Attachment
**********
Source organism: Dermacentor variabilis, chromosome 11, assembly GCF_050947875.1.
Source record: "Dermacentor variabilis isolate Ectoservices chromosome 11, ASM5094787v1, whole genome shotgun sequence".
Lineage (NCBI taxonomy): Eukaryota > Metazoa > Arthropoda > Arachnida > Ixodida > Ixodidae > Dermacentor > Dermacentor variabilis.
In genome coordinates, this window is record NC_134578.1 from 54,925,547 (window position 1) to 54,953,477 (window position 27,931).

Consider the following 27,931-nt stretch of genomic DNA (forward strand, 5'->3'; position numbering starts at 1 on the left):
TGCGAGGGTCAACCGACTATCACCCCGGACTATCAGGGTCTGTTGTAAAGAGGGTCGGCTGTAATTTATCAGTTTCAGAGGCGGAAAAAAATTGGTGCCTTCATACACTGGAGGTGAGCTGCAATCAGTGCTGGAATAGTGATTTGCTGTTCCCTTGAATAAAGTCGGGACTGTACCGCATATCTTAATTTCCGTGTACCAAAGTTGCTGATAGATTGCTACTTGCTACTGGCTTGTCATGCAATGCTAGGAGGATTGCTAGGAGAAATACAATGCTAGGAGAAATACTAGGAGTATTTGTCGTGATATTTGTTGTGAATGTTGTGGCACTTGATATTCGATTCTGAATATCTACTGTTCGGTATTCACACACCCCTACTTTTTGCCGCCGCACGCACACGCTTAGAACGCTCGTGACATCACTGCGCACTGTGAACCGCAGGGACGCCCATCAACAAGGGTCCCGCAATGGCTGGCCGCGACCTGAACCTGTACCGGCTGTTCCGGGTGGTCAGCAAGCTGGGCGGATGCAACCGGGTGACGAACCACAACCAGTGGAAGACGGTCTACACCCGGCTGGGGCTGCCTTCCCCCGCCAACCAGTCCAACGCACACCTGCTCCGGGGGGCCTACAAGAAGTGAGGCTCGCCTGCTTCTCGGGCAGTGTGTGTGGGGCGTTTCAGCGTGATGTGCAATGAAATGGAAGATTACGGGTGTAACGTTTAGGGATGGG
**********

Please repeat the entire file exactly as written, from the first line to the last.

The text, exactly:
Source organism: Dermacentor variabilis, chromosome 11, assembly GCF_050947875.1.
Source record: "Dermacentor variabilis isolate Ectoservices chromosome 11, ASM5094787v1, whole genome shotgun sequence".
Lineage (NCBI taxonomy): Eukaryota > Metazoa > Arthropoda > Arachnida > Ixodida > Ixodidae > Dermacentor > Dermacentor variabilis.
In genome coordinates, this window is record NC_134578.1 from 54,925,547 (window position 1) to 54,953,477 (window position 27,931).

Consider the following 27,931-nt stretch of genomic DNA (forward strand, 5'->3'; position numbering starts at 1 on the left):
TGCGAGGGTCAACCGACTATCACCCCGGACTATCAGGGTCTGTTGTAAAGAGGGTCGGCTGTAATTTATCAGTTTCAGAGGCGGAAAAAAATTGGTGCCTTCATACACTGGAGGTGAGCTGCAATCAGTGCTGGAATAGTGATTTGCTGTTCCCTTGAATAAAGTCGGGACTGTACCGCATATCTTAATTTCCGTGTACCAAAGTTGCTGATAGATTGCTACTTGCTACTGGCTTGTCATGCAATGCTAGGAGGATTGCTAGGAGAAATACAATGCTAGGAGAAATACTAGGAGTATTTGTCGTGATATTTGTTGTGAATGTTGTGGCACTTGATATTCGATTCTGAATATCTACTGTTCGGTATTCACACACCCCTACTTTTTGCCGCCGCACGCACACGCTTAGAACGCTCGTGACATCACTGCGCACTGTGAACCGCAGGGACGCCCATCAACAAGGGTCCCGCAATGGCTGGCCGCGACCTGAACCTGTACCGGCTGTTCCGGGTGGTCAGCAAGCTGGGCGGATGCAACCGGGTGACGAACCACAACCAGTGGAAGACGGTCTACACCCGGCTGGGGCTGCCTTCCCCCGCCAACCAGTCCAACGCACACCTGCTCCGGGGGGCCTACAAGAAGTGAGGCTCGCCTGCTTCTCGGGCAGTGTGTGTGGGGCGTTTCAGCGTGATGTGCAATGAAATGGAAGATTACGGGTGTAACGTTTAGGGATGGG